Some further papers have been published – which completes my investigations into the distaff side of brass music (at least for the time being!). These are available at

Image21Scoring for the ladies – the women composers of music for brass bands – A brief look the women who have composed music for brass band, and the initiative of the Harrogate Band to highlight their music



Berger vbpc0220

Soft lips on cold metal: female brass soloists of the 19th and early 20th centuries – this looks at those women who were trailblazers in so may ways. Largely cornetists, but with a few on trombone, euphonium and tuba; from the girl prodigies to the mature professional artist, a good number of them also contributed significantly to the bands of the day (both male and female bands) as players in the ranks or as guest




Damen ohne Blasinstrumente – the non-brass ladies’ entertainment groups of the German Empire 1895-1918: an illustrated directory – following on from my look at the brass ensembles of this period, this work documents some of the many other musical and vaudeville acts in Germany. This type of entertainer was not exclusive to the German-speaking world, but they were more common than the equivalent in the UK and USA, and also their self-promotion was much better, in that a lot of their advertising material is still in existence. This paper is split into three parts (due to the size of the pdf files)

Fröhlichen Weiber DE (3)

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Women and Brass

A new paper has been recently published and is available at:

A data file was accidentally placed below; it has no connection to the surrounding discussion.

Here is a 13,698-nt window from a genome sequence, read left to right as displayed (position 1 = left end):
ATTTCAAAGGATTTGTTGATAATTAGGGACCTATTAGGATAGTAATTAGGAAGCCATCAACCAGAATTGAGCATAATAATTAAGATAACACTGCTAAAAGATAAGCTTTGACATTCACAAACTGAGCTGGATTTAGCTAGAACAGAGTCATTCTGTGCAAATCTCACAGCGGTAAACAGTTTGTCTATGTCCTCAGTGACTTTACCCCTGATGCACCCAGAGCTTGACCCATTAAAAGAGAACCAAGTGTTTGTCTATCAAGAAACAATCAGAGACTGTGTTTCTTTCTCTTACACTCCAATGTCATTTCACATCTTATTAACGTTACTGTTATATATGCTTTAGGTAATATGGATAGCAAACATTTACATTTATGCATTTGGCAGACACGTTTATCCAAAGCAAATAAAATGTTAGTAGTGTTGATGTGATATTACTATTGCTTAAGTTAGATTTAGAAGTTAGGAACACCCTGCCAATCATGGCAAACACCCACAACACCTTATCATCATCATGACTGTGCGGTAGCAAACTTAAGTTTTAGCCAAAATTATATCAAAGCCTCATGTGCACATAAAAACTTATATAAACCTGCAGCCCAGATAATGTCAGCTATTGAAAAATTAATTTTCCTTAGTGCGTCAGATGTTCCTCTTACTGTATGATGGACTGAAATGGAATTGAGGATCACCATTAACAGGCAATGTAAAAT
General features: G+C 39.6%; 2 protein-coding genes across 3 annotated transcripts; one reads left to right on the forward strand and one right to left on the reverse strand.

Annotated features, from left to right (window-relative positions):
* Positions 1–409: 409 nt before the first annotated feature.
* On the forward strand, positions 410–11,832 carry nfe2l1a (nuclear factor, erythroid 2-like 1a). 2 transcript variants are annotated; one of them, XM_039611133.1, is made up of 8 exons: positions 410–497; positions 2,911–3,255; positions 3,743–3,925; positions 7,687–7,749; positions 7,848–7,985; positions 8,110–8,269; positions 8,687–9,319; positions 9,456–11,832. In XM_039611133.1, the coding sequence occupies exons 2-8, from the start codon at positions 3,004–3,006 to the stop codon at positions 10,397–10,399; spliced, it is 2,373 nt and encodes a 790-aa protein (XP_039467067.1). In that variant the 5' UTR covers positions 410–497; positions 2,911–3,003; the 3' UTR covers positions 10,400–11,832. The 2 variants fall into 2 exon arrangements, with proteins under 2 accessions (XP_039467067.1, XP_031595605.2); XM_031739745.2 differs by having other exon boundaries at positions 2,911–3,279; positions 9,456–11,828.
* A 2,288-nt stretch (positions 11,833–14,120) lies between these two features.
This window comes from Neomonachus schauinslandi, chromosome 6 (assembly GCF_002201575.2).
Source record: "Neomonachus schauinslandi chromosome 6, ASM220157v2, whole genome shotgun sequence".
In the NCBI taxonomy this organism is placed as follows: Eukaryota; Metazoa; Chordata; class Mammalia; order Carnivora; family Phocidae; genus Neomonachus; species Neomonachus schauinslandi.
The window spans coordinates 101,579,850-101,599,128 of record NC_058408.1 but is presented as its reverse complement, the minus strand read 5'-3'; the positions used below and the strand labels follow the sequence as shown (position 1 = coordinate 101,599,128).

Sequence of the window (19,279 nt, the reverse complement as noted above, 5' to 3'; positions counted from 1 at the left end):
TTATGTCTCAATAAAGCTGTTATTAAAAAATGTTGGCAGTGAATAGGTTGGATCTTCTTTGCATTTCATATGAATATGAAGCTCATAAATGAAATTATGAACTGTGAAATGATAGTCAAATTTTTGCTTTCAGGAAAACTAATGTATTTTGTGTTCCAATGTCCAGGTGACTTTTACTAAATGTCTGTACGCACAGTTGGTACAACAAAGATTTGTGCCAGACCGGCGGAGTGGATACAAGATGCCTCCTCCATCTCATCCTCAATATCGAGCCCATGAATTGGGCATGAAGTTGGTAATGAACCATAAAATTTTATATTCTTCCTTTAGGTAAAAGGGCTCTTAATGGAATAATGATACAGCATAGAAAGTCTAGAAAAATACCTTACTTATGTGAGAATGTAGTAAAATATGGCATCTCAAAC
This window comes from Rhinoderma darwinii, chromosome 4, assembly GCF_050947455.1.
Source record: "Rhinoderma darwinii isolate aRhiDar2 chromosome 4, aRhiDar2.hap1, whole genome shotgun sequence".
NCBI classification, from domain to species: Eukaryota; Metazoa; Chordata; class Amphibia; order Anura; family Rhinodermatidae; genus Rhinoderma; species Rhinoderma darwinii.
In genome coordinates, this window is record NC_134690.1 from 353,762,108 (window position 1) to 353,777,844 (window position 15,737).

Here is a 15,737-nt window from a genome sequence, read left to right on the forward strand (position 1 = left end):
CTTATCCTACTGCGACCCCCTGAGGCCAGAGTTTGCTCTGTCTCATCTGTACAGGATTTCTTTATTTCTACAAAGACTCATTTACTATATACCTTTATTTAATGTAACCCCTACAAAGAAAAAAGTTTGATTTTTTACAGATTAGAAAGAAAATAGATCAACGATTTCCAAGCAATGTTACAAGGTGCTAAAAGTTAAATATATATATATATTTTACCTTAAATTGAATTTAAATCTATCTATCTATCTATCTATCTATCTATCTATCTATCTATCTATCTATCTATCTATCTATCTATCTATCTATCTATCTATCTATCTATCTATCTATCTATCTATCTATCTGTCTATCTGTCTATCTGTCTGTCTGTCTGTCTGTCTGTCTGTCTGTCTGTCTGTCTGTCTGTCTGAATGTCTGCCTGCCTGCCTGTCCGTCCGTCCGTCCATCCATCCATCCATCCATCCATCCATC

Women and Brass: the female brass bands of the 19th and 20th centuries

Brass bands have been a musical force across the world over the last 200 years. Mainly concentrated in Europe, North America and Australasia, they were predominantly male, and the members were largely working class. The female brass band is a somewhat rare beast, even today, though it did enjoy a “golden era” during the late 1800s and early 1900s in the USA. In this paper are details of some 408 female brass bands – a very small number compared to their male equivalents. hblb

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New brass band research papers (4)

Four new papers have been recently published and are available at:

Brass drawings – a look at the depiction of brass bands and bandsmen through the eyes of the cartoonist and illustrator

Brass bands, their players and instruments have always been ripe subjects for humour. They have been used to poke fun at themselves, and others, to make satirical or political points, to promote products, or just to provide the scene for a joke. Cartoonists have found the world of brass bands and brass players an inspiration, both in comment on the brass band movement itself and also as reflections on the contemporary political and social scenes.